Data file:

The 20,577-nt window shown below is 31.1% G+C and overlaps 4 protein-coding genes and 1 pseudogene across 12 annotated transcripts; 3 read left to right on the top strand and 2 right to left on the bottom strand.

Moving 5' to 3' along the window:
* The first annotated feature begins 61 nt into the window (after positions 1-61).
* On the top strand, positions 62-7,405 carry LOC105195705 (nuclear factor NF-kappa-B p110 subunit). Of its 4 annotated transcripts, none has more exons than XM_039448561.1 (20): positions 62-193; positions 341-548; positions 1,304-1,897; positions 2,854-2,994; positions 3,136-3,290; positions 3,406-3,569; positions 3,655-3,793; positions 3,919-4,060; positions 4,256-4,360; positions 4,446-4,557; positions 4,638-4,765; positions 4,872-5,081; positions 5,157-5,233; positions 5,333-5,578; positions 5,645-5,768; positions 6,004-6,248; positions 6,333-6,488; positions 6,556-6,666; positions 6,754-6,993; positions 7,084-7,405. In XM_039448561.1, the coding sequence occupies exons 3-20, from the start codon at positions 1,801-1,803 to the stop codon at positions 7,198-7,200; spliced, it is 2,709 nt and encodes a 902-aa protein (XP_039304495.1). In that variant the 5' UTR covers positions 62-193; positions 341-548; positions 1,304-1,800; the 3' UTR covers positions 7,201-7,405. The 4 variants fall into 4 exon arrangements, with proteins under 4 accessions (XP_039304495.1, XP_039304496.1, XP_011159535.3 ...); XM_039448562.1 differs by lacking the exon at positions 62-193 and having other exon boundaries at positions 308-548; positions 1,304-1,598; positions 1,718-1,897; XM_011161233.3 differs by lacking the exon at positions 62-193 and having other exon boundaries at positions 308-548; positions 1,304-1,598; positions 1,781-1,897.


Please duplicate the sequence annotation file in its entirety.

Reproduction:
The 20,577-nt window shown below is 31.1% G+C and overlaps 4 protein-coding genes and 1 pseudogene across 12 annotated transcripts; 3 read left to right on the top strand and 2 right to left on the bottom strand.

Moving 5' to 3' along the window:
* The first annotated feature begins 61 nt into the window (after positions 1-61).
* On the top strand, positions 62-7,405 carry LOC105195705 (nuclear factor NF-kappa-B p110 subunit). Of its 4 annotated transcripts, none has more exons than XM_039448561.1 (20): positions 62-193; positions 341-548; positions 1,304-1,897; positions 2,854-2,994; positions 3,136-3,290; positions 3,406-3,569; positions 3,655-3,793; positions 3,919-4,060; positions 4,256-4,360; positions 4,446-4,557; positions 4,638-4,765; positions 4,872-5,081; positions 5,157-5,233; positions 5,333-5,578; positions 5,645-5,768; positions 6,004-6,248; positions 6,333-6,488; positions 6,556-6,666; positions 6,754-6,993; positions 7,084-7,405. In XM_039448561.1, the coding sequence occupies exons 3-20, from the start codon at positions 1,801-1,803 to the stop codon at positions 7,198-7,200; spliced, it is 2,709 nt and encodes a 902-aa protein (XP_039304495.1). In that variant the 5' UTR covers positions 62-193; positions 341-548; positions 1,304-1,800; the 3' UTR covers positions 7,201-7,405. The 4 variants fall into 4 exon arrangements, with proteins under 4 accessions (XP_039304495.1, XP_039304496.1, XP_011159535.3 ...); XM_039448562.1 differs by lacking the exon at positions 62-193 and having other exon boundaries at positions 308-548; positions 1,304-1,598; positions 1,718-1,897; XM_011161233.3 differs by lacking the exon at positions 62-193 and having other exon boundaries at positions 308-548; positions 1,304-1,598; positions 1,781-1,897.